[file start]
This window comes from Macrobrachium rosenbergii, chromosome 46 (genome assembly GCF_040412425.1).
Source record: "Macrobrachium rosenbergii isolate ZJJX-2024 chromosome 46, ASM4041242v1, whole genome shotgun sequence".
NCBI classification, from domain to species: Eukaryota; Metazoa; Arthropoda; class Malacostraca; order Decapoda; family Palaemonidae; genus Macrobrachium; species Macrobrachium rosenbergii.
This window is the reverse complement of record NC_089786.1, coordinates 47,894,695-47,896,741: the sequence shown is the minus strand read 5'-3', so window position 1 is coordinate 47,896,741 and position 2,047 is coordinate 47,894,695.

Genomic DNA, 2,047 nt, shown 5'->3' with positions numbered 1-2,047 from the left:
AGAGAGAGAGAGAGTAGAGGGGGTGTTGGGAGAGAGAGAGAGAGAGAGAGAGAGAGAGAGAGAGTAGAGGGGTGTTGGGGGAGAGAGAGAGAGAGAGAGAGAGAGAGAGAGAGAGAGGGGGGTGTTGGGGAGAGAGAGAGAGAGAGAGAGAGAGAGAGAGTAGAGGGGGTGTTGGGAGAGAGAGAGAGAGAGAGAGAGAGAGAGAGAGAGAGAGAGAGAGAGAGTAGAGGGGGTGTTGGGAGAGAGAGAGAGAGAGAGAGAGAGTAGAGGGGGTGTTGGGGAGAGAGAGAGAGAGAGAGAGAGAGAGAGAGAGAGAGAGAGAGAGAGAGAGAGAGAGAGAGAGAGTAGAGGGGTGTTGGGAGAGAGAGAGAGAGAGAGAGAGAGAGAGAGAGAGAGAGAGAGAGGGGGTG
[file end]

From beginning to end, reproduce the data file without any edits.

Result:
This window comes from Macrobrachium rosenbergii, chromosome 46 (genome assembly GCF_040412425.1).
Source record: "Macrobrachium rosenbergii isolate ZJJX-2024 chromosome 46, ASM4041242v1, whole genome shotgun sequence".
NCBI classification, from domain to species: Eukaryota; Metazoa; Arthropoda; class Malacostraca; order Decapoda; family Palaemonidae; genus Macrobrachium; species Macrobrachium rosenbergii.
This window is the reverse complement of record NC_089786.1, coordinates 47,894,695-47,896,741: the sequence shown is the minus strand read 5'-3', so window position 1 is coordinate 47,896,741 and position 2,047 is coordinate 47,894,695.

Genomic DNA, 2,047 nt, shown 5'->3' with positions numbered 1-2,047 from the left:
AGAGAGAGAGAGAGTAGAGGGGGTGTTGGGAGAGAGAGAGAGAGAGAGAGAGAGAGAGAGAGAGTAGAGGGGTGTTGGGGGAGAGAGAGAGAGAGAGAGAGAGAGAGAGAGAGAGAGGGGGGTGTTGGGGAGAGAGAGAGAGAGAGAGAGAGAGAGAGAGTAGAGGGGGTGTTGGGAGAGAGAGAGAGAGAGAGAGAGAGAGAGAGAGAGAGAGAGAGAGAGAGTAGAGGGGGTGTTGGGAGAGAGAGAGAGAGAGAGAGAGAGTAGAGGGGGTGTTGGGGAGAGAGAGAGAGAGAGAGAGAGAGAGAGAGAGAGAGAGAGAGAGAGAGAGAGAGAGAGAGAGAGTAGAGGGGTGTTGGGAGAGAGAGAGAGAGAGAGAGAGAGAGAGAGAGAGAGAGAGAGAGGGGGTG